There are a billion and one ways to train. You have crossfit, circuit style, cardio, group classes, lifting, at home, in a gym, in a studio, I could keep on going. There is a purpose and reason for each one of these that makes it better for some people and more harmful to others.
If you’re fighting an injury, you probably shouldn’t be doing crossfit because there’s a ton of full body movements where you can hurt that body part over again.
If you’re trying to run a marathon, you shouldn’t be doing hours of lifting because you want to primarily run with some lifting infused throughout.
If you’re trying to step on stage as a physique athlete, you are going to be primarily doing strict lifting sessions and some cardio.
If you just want to look and feel good and be healthy, I would suggest primarily focusing on resistance training and supplementing with areas that you enjoy (yoga, classes, bike rides, etc.)
Now, within each of these styles of training are going to be varying difficulties. Whether you’re a beginner, immediate, or an advanced client you will have different protocols. As a coach, this is something I pay close attention to, because if I program for an advanced lifter but this is the first time you’re stepping in a gym in your entire life or multiple years, I am setting you up for failure and you probably won’t ever go back.
Similarly, this is how I view the idea of training to failure.
It sounds easy to anyone, like you’ll just go until you can’t do any more reps, right?
Yes. That is how you train to failure, however, I probably wouldn’t program this for someone just getting into weight lifting or starting as a client under me. If you’re new to the gym you want to focus on
- Nailing down your form
- Feeling comfortable in the weight room
- Picking weights that aren’t super easy but challenge you
The last thing I want you to focus on is taking a set to failure. If you get to the end and you can’t get through all of the reps, cool. But until you understand the weights you’re choosing, how to move your body correctly, and just feel comfortable stepping in the gym, I won’t have you training like that.
INTERMEDIATE / ADVANCED:
But let’s take it to the other side. If you’re someone who’s been lifting for a while, you feel comfortable in the gym, and you have specific physique or strength goals, training to failure can actually be super beneficial! I actually use this method in my own training and get pretty close to failure during each set.
The closer to failure your body goes, the more it has to overcome to rebuild and grow stronger to handle those weights / reps / sets. So, as we take our sets closer to failure, or to failure, we don’t need as many reps/sets to get in an efficient workout.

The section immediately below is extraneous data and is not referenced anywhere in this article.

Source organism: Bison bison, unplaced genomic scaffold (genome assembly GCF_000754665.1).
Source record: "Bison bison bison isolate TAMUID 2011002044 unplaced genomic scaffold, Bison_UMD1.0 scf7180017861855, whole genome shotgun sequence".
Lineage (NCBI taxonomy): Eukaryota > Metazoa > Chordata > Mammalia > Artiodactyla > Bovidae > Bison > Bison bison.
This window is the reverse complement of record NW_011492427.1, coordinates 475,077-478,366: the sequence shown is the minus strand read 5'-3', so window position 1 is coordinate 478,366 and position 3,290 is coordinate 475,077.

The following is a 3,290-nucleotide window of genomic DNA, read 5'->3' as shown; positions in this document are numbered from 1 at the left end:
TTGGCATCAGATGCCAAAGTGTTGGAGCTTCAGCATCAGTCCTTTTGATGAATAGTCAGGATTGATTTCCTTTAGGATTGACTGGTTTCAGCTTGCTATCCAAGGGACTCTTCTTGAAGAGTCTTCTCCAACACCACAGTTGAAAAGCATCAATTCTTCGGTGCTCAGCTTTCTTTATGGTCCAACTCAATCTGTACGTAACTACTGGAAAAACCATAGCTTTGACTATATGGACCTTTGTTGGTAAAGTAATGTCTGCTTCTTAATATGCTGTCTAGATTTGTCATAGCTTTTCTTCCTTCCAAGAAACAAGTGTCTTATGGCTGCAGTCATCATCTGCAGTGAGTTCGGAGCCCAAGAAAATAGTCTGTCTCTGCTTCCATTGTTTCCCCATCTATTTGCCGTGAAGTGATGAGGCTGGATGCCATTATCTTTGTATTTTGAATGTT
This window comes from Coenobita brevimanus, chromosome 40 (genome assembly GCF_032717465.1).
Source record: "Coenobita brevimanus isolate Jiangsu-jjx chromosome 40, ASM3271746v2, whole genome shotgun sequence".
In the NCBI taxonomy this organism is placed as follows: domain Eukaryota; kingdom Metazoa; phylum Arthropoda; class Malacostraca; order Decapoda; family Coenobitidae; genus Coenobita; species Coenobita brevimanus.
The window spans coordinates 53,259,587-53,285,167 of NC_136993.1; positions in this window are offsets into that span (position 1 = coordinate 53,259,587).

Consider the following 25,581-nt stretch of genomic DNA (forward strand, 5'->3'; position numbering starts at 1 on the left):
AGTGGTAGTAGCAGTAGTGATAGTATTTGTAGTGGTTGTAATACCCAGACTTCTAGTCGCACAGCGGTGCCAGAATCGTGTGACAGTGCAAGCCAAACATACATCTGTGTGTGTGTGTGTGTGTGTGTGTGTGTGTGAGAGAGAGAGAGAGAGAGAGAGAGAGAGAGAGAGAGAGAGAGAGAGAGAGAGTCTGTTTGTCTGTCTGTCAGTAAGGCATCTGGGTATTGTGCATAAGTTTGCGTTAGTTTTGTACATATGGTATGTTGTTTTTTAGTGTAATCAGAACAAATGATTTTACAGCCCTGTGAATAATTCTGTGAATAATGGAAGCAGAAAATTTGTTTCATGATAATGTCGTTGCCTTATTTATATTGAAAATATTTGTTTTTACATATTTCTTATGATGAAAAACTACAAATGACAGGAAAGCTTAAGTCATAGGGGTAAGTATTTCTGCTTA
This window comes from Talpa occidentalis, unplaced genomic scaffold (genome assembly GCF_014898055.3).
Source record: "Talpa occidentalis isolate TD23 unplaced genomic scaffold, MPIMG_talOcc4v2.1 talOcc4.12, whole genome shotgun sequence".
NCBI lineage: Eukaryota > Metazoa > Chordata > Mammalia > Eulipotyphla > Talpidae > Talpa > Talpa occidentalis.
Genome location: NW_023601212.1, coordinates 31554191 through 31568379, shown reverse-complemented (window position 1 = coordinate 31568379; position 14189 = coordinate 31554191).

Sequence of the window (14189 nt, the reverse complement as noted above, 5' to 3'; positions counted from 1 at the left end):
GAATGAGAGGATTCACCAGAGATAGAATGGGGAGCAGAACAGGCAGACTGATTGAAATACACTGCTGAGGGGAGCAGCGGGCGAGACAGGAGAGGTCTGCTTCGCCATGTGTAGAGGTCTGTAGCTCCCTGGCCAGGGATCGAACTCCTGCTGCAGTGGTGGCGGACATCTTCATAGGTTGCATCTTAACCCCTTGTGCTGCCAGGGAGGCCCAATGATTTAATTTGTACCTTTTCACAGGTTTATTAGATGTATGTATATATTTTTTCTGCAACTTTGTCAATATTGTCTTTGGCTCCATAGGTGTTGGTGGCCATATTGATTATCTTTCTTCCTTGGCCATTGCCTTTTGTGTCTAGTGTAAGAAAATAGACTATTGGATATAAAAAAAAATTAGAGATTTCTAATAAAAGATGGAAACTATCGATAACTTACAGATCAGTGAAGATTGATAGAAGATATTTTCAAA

Instead of doing 4 sets of 12, you could actually do 2 sets of failure using weights that get you around 5-10 reps. You get more bang for your buck when you force your body to overcome this stimulus.
This does not mean that you won’t be in the gym as long though. You should be using weights that are HEAVY. You should not be using the same weights you use for a set of 12 as you are for a set of failure, unless it was specifically programmed that way. Instead, you should be increasing your weight to get to failure sooner.
When you do take a set to failure, you’re going to realize pretty quickly how much time you need to recover between sets to be able to train again. So where you could take 45 seconds rest between your sets of 12, here you are taking 2 minutes in between each set to prep your body for another grueling one.
**I will also add in a note here, that you do not need to train to actual failure each time and you can leave just a few reps in the tank, however, most people aren’t very good at finding this point without first training to failure to see. What happens when I tell clients to take a set to failure, they will come back and tell me they got in 15-20 reps. Which is how much our minds play a role in lifting.
If you don’t believe that you can get in another rep, your body will match that energy and think the load is really heavy. But if you don’t have an end number, your body will naturally try to keep going.
So when clients tell me that, I tell them they clearly aren’t using the right amount of weight for their workouts!
It’s actually really interesting how much we underestimate our ability to get another rep in. It’s like we hear this magical set range of 10-12 for hypertrophy (growing muscles) and we do only sets of that. When that is not the case for everyone every time they train. It is going to vary and why we can use failure training to enhance the workouts.
You don’t need to always take your body to failure and it is not some magical way to lose weight, but it can be helpful every once in a while to challenge your body! I would say a general rule of thumb is choose weights that help you get 1-2 reps left in your tank before the set is over!
There is no right or wrong way to train, including if you are training to failure or not, but if you are looking for something to spice up your workouts with, I’d check it out!
If you are interested in learning more about how to train your body effectively and get the most bang for your buck, check out here to see how I can help you reach sustainable and lasting results!